Most global markets fell as many regions imposed fresh shutdowns, dashing hopes of a quick economic turnaround
received a reality check on Thursday after the unprecedented run-up this month. A sell-off in global markets
amid renewed fears of lockdowns to curb the rise in Covid-19 cases dampened investor sentiment and triggered profit taking.
The benchmark Sensex closed at 43,600, down 580 points or 1.31 per cent, the sharpest fall since October 26. The Nifty50 index fell 167 points, or 1.3 per cent, to end at 12,772. The Bank Nifty index fell 2.9 per cent.
Analysts said the market had entered overbought territory and was precariously poised after the sharp run-up this month. The weekly expiry of derivatives contracts added to the volatility, they said.
Before Thursday’s fall, the Sensex had rallied 11.5 per cent and the Bank Nifty had surged 25.4 per cent in November amid robust buying by foreign portfolio investors (FPIs). Even on Thursday, the benchmark indices touched fresh highs intra-day amid optimism around progress in vaccine trials.
“There is slight damage to the bullish sentiment in the markets.
In case we do not get another negative trigger soon, we could recover from this setback,” said Deepak Jasani, head of retail research, HDFC Securities.
Most global markets fell as many regions imposed fresh shutdowns, dashing hopes of a quick economic turnaround.
In the US, Covid-related deaths rose by the most in over six months on Wednesday and surpassed the 250,000 mark. Public schools were closed in New York City, and Colorado urged residents against travelling around the Thanksgiving holiday. On Wednesday, South Australia began one of the world’s toughest lockdowns and issued stay-at-home orders for all residents. In Tokyo, daily infections topped 500 for the first time, and the virus alert was raised to the highest level.
Experts said investors were torn between news
of fresh shutdowns and vaccine progress.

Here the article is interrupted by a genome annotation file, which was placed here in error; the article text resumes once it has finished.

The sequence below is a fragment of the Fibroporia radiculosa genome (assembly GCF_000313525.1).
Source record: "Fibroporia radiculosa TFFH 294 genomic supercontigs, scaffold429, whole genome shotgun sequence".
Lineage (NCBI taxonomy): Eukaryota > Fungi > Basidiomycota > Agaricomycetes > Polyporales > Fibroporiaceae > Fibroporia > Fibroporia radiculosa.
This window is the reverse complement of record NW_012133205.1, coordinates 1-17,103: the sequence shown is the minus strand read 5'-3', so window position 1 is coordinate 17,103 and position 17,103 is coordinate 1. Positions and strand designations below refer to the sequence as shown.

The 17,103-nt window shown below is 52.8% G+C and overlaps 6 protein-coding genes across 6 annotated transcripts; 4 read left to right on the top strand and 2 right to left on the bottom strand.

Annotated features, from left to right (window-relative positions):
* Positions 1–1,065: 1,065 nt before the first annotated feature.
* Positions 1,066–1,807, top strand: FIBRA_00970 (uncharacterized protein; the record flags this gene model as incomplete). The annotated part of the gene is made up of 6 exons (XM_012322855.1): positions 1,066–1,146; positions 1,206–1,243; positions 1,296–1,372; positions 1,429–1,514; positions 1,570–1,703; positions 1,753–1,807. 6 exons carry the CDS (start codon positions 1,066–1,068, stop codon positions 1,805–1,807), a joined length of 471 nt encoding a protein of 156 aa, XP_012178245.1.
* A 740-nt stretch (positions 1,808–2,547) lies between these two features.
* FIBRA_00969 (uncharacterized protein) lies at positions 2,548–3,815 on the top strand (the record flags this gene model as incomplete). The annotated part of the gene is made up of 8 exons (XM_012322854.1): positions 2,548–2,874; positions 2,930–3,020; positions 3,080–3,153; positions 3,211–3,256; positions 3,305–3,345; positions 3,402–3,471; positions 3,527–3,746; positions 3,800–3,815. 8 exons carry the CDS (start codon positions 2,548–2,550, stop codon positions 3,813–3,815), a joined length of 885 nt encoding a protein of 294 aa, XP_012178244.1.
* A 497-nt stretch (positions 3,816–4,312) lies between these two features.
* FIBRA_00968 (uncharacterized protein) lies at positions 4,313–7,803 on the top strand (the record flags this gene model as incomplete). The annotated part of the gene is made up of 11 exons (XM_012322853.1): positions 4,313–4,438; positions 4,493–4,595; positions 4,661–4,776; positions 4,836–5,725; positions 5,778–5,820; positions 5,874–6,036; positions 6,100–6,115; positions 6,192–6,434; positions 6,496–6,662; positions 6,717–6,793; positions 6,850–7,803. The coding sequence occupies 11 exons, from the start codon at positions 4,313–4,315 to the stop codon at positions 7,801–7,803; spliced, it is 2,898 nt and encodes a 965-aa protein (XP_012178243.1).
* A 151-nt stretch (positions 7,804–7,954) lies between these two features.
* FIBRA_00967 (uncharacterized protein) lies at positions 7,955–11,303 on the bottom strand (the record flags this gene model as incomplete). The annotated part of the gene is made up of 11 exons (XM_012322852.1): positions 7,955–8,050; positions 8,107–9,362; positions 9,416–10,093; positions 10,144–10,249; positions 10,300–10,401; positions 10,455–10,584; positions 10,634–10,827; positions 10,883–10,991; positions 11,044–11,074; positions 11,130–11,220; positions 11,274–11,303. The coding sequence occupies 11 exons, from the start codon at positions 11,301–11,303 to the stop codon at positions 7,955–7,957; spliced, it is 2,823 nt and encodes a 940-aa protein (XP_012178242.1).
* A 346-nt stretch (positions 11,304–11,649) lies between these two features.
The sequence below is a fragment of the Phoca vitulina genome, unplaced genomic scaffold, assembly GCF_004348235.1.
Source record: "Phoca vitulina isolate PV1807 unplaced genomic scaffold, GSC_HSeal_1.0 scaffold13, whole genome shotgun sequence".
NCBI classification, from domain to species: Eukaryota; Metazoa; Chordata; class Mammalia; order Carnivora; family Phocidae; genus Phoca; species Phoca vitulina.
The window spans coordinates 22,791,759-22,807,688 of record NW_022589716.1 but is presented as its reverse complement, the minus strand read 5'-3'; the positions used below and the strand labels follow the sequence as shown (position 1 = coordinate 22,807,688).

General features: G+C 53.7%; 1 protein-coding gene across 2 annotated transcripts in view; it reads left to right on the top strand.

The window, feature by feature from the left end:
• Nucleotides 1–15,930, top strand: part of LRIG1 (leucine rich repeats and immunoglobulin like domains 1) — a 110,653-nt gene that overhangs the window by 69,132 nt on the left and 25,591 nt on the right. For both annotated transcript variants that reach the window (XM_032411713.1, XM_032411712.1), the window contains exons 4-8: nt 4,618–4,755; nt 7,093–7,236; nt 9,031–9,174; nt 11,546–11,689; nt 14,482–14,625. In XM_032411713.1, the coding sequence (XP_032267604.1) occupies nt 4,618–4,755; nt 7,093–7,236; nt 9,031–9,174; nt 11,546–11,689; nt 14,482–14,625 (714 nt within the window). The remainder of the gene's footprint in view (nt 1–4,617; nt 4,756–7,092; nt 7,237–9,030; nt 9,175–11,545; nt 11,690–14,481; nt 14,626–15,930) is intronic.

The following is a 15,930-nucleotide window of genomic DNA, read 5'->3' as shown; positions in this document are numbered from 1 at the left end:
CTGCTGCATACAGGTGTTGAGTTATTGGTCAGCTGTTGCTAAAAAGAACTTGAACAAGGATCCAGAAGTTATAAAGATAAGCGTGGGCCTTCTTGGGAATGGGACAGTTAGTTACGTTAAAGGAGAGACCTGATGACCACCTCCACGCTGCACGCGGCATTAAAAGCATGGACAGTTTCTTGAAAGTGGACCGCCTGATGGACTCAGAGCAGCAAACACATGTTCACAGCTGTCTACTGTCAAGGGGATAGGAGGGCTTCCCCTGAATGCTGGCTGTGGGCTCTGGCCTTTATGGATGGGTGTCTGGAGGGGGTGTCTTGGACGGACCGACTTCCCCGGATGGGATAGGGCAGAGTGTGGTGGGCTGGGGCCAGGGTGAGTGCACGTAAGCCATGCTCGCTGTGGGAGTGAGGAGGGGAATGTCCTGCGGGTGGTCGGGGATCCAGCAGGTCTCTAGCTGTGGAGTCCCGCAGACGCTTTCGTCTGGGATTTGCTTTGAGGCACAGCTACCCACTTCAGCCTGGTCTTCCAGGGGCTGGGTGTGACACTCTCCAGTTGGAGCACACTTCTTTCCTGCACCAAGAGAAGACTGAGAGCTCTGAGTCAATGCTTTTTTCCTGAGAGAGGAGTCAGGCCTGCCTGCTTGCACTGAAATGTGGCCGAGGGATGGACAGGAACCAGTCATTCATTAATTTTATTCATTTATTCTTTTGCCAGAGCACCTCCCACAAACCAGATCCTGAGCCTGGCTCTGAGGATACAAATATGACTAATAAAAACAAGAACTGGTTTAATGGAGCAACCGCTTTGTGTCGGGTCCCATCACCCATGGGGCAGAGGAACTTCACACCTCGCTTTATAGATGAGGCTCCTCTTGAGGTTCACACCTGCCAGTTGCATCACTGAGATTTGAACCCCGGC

On Thursday, medical journal, The Lancet, reported that the Oxford University-AstraZeneca vaccine candidate had shown a strong immune response. A day earlier, Pfizer said its candidate was 95 per cent effective in a final analysis of clinical-trial data.
FPIs remained net buyers despite the fall in the market. They bought shares worth Rs 1,180 crore on Thursday, taking their month-to-date buying tally to Rs 40,000 crore.
Analysts said Thursday’s fall indicated investor concerns about how businesses will manage the stress of new lockdowns. And, there are fears that increasing infections across the world and in some parts of India could offset the nascent economic recovery.
“The increasing virus infections raised fears of additional restrictions and considering its impact on global economic activity, market sentiments turned negative. This was in spite of the optimism surrounding the advanced stages of vaccine development. Indian markets also witnessed profit booking from recent highs, as investors turned cautious. We can expect short term volatility in the markets and investors are advised to remain cautious,” said Vinod Nair.
Two-thirds of the Sensex components ended the session with losses, and SBI was the worst-performing stock, ending the session with a 4.9 per cent fall. Axis Bank, ICICI Bank, and UltraTech Cements fell more than 3 per cent. Barring four, all BSE sectoral indices ended with losses. Banking and Finance stocks fell the most, and their gauges fell 2.8 per cent and 2.3 per cent, respectively.